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YMMV: Batwoman
  • Awesome Art: J. H. Williams III earned two Eisner Awards for his work in the initial Detective Comics run, and later won an Inkwell Award for the titular series. There's a buttload of amazing two-page spreads with outstanding panel layouts.
  • Complete Monster: Maro, introduced in #6. He purposefully drowned the children of Maria, the woman who would go on to kill herself and become the Weeping Woman, because his magic relies on the power of belief. Because people believe in the legend of the Weeping Woman, Maro intended to use that to keep Maria from passing on after she inevitably killed herself and transform her into the urban legend, and she would go on to steal and/or kill more children.
  • Hilarious in Hindsight: Given the heavy amount of Executive Meddling used on Justice League: Cry for Justice, it's probably a very good thing that Batwoman didn't have a stronger role in the story. This can be further strengthened by how universally reviled the series ended up being.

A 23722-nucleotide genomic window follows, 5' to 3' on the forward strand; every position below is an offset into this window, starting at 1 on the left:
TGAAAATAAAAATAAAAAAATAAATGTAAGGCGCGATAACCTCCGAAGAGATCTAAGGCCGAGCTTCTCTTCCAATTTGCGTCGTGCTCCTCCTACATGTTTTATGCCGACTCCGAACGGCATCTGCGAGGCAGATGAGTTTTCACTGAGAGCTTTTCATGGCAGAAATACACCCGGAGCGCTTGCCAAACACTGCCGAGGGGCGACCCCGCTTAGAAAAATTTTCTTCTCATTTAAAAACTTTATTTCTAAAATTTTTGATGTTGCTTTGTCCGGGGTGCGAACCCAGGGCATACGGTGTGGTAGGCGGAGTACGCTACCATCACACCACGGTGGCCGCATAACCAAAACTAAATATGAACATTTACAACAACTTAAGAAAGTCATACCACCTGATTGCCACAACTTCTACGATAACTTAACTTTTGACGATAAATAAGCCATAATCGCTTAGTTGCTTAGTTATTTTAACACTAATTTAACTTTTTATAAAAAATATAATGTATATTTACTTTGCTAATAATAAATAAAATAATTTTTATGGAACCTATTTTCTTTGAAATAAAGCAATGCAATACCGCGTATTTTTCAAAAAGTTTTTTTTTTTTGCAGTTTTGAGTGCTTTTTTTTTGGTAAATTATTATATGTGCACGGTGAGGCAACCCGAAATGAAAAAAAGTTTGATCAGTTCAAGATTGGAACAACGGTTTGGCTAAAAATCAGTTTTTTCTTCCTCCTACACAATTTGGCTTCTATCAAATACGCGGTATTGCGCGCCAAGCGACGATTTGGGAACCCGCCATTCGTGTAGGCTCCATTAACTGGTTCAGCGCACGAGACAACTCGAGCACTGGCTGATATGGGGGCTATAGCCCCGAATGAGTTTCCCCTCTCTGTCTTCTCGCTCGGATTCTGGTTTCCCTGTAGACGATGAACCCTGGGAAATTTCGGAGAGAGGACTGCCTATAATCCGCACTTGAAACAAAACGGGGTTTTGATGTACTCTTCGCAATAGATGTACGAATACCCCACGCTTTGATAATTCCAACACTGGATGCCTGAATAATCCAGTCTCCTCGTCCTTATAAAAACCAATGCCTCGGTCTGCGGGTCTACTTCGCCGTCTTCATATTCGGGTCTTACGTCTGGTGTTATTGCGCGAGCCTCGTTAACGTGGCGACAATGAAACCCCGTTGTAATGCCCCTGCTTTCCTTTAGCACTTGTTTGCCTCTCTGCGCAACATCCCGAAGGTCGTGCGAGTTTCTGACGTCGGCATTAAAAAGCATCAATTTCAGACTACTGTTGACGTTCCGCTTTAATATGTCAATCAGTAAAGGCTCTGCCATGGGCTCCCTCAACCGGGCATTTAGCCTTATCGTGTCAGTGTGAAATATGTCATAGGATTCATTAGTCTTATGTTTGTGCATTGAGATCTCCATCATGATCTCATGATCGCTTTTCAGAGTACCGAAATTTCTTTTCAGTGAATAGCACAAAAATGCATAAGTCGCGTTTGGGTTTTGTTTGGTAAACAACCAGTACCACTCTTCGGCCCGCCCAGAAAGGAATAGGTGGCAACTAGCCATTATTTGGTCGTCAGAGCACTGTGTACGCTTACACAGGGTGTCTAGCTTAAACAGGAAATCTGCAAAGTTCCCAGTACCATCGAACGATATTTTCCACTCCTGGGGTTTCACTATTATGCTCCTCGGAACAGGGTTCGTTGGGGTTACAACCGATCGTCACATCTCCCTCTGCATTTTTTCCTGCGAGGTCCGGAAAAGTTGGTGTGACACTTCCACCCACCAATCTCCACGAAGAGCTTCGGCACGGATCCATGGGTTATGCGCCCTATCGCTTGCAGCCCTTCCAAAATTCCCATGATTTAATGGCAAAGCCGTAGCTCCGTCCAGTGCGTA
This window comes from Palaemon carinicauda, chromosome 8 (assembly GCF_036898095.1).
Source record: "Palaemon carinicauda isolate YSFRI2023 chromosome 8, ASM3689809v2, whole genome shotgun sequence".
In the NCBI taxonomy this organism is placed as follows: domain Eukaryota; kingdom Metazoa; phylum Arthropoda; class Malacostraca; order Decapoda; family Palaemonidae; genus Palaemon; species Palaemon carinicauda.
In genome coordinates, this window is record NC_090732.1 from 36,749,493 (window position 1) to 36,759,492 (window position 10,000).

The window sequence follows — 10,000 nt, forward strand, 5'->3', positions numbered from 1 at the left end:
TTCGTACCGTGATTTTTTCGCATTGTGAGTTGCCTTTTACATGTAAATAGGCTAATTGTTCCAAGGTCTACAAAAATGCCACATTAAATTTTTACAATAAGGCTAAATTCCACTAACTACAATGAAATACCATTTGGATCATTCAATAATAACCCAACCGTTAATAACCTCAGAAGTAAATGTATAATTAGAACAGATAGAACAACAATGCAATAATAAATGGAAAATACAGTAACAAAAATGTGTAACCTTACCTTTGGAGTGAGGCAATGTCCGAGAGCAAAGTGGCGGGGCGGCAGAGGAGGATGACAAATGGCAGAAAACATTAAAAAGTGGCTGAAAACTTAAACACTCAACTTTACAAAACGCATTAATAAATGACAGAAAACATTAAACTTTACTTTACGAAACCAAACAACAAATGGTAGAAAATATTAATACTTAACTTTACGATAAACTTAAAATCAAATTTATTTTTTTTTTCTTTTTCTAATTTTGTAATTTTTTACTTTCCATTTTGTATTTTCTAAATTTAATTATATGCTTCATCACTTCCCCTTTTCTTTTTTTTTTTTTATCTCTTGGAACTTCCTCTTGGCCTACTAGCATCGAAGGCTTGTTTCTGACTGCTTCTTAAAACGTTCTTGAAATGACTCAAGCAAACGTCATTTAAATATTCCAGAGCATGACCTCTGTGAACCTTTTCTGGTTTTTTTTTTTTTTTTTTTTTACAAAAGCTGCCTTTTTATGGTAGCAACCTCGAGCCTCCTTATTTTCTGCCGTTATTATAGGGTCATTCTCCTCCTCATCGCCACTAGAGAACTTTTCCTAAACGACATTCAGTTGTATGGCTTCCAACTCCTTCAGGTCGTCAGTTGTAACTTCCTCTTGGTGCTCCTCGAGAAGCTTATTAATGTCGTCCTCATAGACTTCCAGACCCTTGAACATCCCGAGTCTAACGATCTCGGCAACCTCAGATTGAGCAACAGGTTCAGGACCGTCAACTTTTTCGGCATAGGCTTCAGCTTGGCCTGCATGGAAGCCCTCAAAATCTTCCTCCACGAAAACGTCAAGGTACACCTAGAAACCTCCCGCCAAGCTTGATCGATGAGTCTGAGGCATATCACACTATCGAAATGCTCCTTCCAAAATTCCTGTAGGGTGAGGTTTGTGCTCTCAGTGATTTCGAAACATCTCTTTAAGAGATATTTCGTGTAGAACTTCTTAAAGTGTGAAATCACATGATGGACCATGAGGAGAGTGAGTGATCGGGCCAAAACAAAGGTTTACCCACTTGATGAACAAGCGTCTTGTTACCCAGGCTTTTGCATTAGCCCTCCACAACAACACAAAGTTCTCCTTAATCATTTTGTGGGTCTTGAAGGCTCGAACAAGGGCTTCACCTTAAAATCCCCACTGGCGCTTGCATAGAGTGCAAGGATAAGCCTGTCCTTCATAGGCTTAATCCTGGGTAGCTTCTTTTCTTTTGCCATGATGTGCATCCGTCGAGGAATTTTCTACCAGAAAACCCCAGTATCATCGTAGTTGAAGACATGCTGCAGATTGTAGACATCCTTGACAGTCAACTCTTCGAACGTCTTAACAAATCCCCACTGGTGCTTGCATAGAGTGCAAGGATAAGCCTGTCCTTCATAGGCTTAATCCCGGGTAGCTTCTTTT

• Internet Backlash: DC's refusal to let Kate and Maggie Sawyer get married, even though both had been openly lesbian for years now caused some BIG backlash on the internet and lots of accusations of Double Standard and homophobia. It was made even worse when it turned out that this had led to the current creative team quitting in disgust.
  • Tear Jerker: In #3, Kate is attacked by the Weeping Woman and subjected to Mind Rape. Recognizing what a threat this woman is, Kate returns to her apartment and tells Bette that their partnership is over in order to protect her. Bette presses her for a valid reason, to which Kate coldly tells her that Bette is nothing more than a glorified pageant queen who can never understand what really drives superheroes like Kate, because all she's ever lost is "a tennis match". Bette slaps Kate and tells her that she probably would've driven away her mother and sister had they not died, then calls her a control freak before leaving. When Maggie Sawyer shows up at Kate's apartment demanding to know why she was stood up, Kate starts crying in her arms.
  • Unfortunate Implications: Zig-zagged on the issue of Kate and Maggie marry. It's apparently not a decision driven by homophobia, but rather because DC editorial don't want their characters marrying... which in turn raises more unfortunate implications over DC comics views on marriage.

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